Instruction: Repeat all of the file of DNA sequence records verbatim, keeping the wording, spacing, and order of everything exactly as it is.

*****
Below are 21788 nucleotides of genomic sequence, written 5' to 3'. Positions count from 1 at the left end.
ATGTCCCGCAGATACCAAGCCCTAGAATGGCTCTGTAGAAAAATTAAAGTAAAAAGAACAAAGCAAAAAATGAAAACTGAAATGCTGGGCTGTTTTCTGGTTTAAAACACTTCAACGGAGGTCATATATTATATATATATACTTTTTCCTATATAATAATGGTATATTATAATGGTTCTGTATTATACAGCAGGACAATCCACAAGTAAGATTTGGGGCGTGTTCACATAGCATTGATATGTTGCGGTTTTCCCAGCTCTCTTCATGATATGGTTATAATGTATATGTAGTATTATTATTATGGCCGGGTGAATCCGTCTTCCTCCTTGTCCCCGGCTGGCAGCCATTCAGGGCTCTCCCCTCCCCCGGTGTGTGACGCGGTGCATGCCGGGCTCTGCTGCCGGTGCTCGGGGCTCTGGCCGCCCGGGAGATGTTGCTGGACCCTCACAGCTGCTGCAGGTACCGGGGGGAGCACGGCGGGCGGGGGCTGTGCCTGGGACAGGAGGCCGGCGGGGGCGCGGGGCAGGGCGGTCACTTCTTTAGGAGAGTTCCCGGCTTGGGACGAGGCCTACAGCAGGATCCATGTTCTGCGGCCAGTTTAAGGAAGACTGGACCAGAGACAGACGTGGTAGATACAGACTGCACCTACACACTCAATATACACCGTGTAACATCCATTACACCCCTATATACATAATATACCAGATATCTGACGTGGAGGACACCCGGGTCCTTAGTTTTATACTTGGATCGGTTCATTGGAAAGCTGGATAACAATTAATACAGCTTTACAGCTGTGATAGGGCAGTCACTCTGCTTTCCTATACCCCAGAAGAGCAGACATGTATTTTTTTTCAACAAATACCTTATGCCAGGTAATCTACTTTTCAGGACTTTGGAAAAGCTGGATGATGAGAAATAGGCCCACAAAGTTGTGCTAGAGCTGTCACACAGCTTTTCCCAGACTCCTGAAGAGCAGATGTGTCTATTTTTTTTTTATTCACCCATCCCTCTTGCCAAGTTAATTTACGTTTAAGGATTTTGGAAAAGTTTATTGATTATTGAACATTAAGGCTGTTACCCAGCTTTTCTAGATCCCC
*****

Below are 21788 nucleotides of genomic sequence, written 5' to 3'. Positions count from 1 at the left end.
ATGTCCCGCAGATACCAAGCCCTAGAATGGCTCTGTAGAAAAATTAAAGTAAAAAGAACAAAGCAAAAAATGAAAACTGAAATGCTGGGCTGTTTTCTGGTTTAAAACACTTCAACGGAGGTCATATATTATATATATATACTTTTTCCTATATAATAATGGTATATTATAATGGTTCTGTATTATACAGCAGGACAATCCACAAGTAAGATTTGGGGCGTGTTCACATAGCATTGATATGTTGCGGTTTTCCCAGCTCTCTTCATGATATGGTTATAATGTATATGTAGTATTATTATTATGGCCGGGTGAATCCGTCTTCCTCCTTGTCCCCGGCTGGCAGCCATTCAGGGCTCTCCCCTCCCCCGGTGTGTGACGCGGTGCATGCCGGGCTCTGCTGCCGGTGCTCGGGGCTCTGGCCGCCCGGGAGATGTTGCTGGACCCTCACAGCTGCTGCAGGTACCGGGGGGAGCACGGCGGGCGGGGGCTGTGCCTGGGACAGGAGGCCGGCGGGGGCGCGGGGCAGGGCGGTCACTTCTTTAGGAGAGTTCCCGGCTTGGGACGAGGCCTACAGCAGGATCCATGTTCTGCGGCCAGTTTAAGGAAGACTGGACCAGAGACAGACGTGGTAGATACAGACTGCACCTACACACTCAATATACACCGTGTAACATCCATTACACCCCTATATACATAATATACCAGATATCTGACGTGGAGGACACCCGGGTCCTTAGTTTTATACTTGGATCGGTTCATTGGAAAGCTGGATAACAATTAATACAGCTTTACAGCTGTGATAGGGCAGTCACTCTGCTTTCCTATACCCCAGAAGAGCAGACATGTATTTTTTTTCAACAAATACCTTATGCCAGGTAATCTACTTTTCAGGACTTTGGAAAAGCTGGATGATGAGAAATAGGCCCACAAAGTTGTGCTAGAGCTGTCACACAGCTTTTCCCAGACTCCTGAAGAGCAGATGTGTCTATTTTTTTTTTATTCACCCATCCCTCTTGCCAAGTTAATTTACGTTTAAGGATTTTGGAAAAGTTTATTGATTATTGAACATTAAGGCTGTTACCCAGCTTTTCTAGATCCCC